Levine-Weinberg: Yeah. You've seen the same thing on the widebody side. These are the planes with two aisles that you typically see on the longer haul international routes. The Airbus A330 and A350 were designed with 18-inch seats. If you talk to Airbus, they'll talk to you about how they love passenger comfort and they have decided that 18 inches is the correct width, and the seat can't be any less than that or you're going to be uncomfortable, especially when you're trying to sleep, or just stuck in your seat for a 12-hour flight. The funny thing is that Boeing didn't intend to have narrower seats on its widebody planes, which are the 777 and the 787, which is also popularly known as the Dreamliner. Those were actually designed with wider seats. The planes are actually so wide that airlines realized they could fit an extra seat in each row --
O'Reilly: Oh, here we go.
Levine-Weinberg: -- so that's what they did. So, originally, these were meant to have 18-and-a-half-inch or 19-inch seats, even wider than the Airbus ones, and now virtually every airline, especially the ones that are taking the airplanes now as opposed to the ones that got them 15 or 20 years ago, in the case of the 777, they're all configuring them with an extra seat in each row. So, now, they have 17 inches of seat width, which is OK for a while, but a lot of passengers find that uncomfortable if you're traveling for a really long time.
Other aspects of travel, the newest planes from both Boeing and Airbus, so this is the 787 from Boeing and the Airbus A350, they have some really innovative changes because of the new materials they're working with, they can keep the cabin a lot more humid than it used to be possible to do. They've also increased the air pressure so it's closer to the ground level pressure. Usually, it's pressurized now at about 6,000 feet instead of 8,000 feet. They've said that it greatly increases passenger comfort, and can also help a lot with reducing jet lag. So, those are two big improvements that both manufacturers have made. But just based on the seat width alone, Airbus has a bit of an edge over Boeing in terms of passenger comfort.
O'Reilly: Got it. So I just took over an airline. I'm an executive at an airline. I was completely sold by Buffett's extremely modest investment in the sector. And I am coming to you and I am talking to Boeing and Airbus, and I'm like, "So, guys, biggest cost is fuel, it's oil, it's gasoline. Oil prices are cheap right now, gasoline, too, it's actually been a huge boon for the industry, but that might not last forever. Which of you guys is more fuel efficient?"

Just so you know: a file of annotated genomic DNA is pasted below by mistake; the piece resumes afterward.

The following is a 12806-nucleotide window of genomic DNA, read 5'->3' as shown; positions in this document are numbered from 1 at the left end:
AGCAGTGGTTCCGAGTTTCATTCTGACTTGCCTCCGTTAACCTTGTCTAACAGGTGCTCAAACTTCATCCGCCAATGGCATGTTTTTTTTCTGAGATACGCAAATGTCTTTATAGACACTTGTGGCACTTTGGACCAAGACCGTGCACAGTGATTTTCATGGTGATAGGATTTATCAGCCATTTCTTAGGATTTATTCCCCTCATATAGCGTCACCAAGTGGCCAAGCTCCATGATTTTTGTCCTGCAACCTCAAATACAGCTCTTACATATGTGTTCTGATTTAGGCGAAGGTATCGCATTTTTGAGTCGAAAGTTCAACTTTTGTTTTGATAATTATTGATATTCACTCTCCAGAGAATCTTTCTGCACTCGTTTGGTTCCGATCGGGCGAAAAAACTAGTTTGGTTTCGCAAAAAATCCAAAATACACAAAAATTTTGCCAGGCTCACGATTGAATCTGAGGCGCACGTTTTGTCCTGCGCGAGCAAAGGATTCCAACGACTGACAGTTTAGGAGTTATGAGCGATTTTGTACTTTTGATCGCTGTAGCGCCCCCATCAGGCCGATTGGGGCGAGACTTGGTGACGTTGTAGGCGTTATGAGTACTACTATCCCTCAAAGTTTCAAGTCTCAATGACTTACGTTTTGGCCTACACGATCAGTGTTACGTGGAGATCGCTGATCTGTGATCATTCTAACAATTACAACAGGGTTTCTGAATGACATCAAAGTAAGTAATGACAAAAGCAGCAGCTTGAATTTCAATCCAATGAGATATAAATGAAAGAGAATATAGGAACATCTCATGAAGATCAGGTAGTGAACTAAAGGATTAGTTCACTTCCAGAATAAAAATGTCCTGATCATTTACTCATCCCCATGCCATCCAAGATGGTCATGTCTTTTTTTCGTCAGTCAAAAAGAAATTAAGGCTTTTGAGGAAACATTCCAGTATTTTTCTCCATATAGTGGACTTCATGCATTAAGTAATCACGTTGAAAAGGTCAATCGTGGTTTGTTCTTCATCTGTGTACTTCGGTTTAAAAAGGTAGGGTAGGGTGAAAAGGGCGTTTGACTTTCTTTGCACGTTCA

Levine-Weinberg: Yeah, this is another big point where the two manufacturers disagree with each other and put out all kinds of statistics that are usually doctored in one way or another to show why their planes are so much more fuel efficient. The best people to talk to on this are actually the airlines, because they don't have a dog in the fight. Generally, when you talk to either the airlines or the aircraft leasing companies, historically, Boeing has had a small advantage in terms of fuel efficiency. It's not a lot --
O'Reilly: What do you mean by small?
Levine-Weinberg: We're talking about maybe 2% or 3%, for a comparable generation of planes. So, obviously, a 20-year-old Airbus plane is going to be way behind a Boeing plane that just rolled off the assembly line today. But for what they're building at the same time, they've been pretty similar. On the narrowbody side, so, this is the 737 and the A320, historically, Boeing has had an advantage, and that may have disappeared just now. One of the problems with Boeing having this really old design that it keeps reusing for the 737 is that it can't use the same type of engines as Airbus has been able to use because the plane is very short. It's not very high off the ground. So without making really big changes to the landing gear to prop up the plane higher, they can't use bigger engines. And those bigger engines tend to have better fuel efficiency.
O'Reilly: Yeah, just because of more surface area on the blades and stuff.
Levine-Weinberg: It's very complicated science. The bigger engine creates more drag, which reduces the fuel efficiency, but the engine itself tends to be more efficient, and that usually more than balances it out. Boeing has found some workarounds. It got pretty close. But Boeing has typically talked about its next-generation plane, the 737 MAX, which is going to be available to the first airlines this year, as being about 13% better than the previous generation, whereas the new A320neo, which is the version of the A320 with upgraded engines, that's about a 15%-16% advantage in terms of fuel consumption. So that alone probably closed the 2%-3% advantage that Boeing had previously held over Airbus. So now, they're pretty much neck-and-neck on that.
On the widebody side, the Boeing planes are also probably a little bit better, but it's pretty close, especially with the new A350, which is a new Airbus plane that came out a couple years ago. Then there's an upgraded engine version of the A330 that will be available early next year. With those coming from Airbus, it's pretty much neck-and-neck. And that's really not that surprising, because these two companies are using the same engine suppliers. And the engine, obviously, is the most important part of the plane in terms of determining how much fuel it uses.
Adam Levine-Weinberg owns shares of Boeing. Sean O'Reilly has no position in any stocks mentioned. The Motley Fool has no position in any of the stocks mentioned. The Motley Fool has a disclosure policy.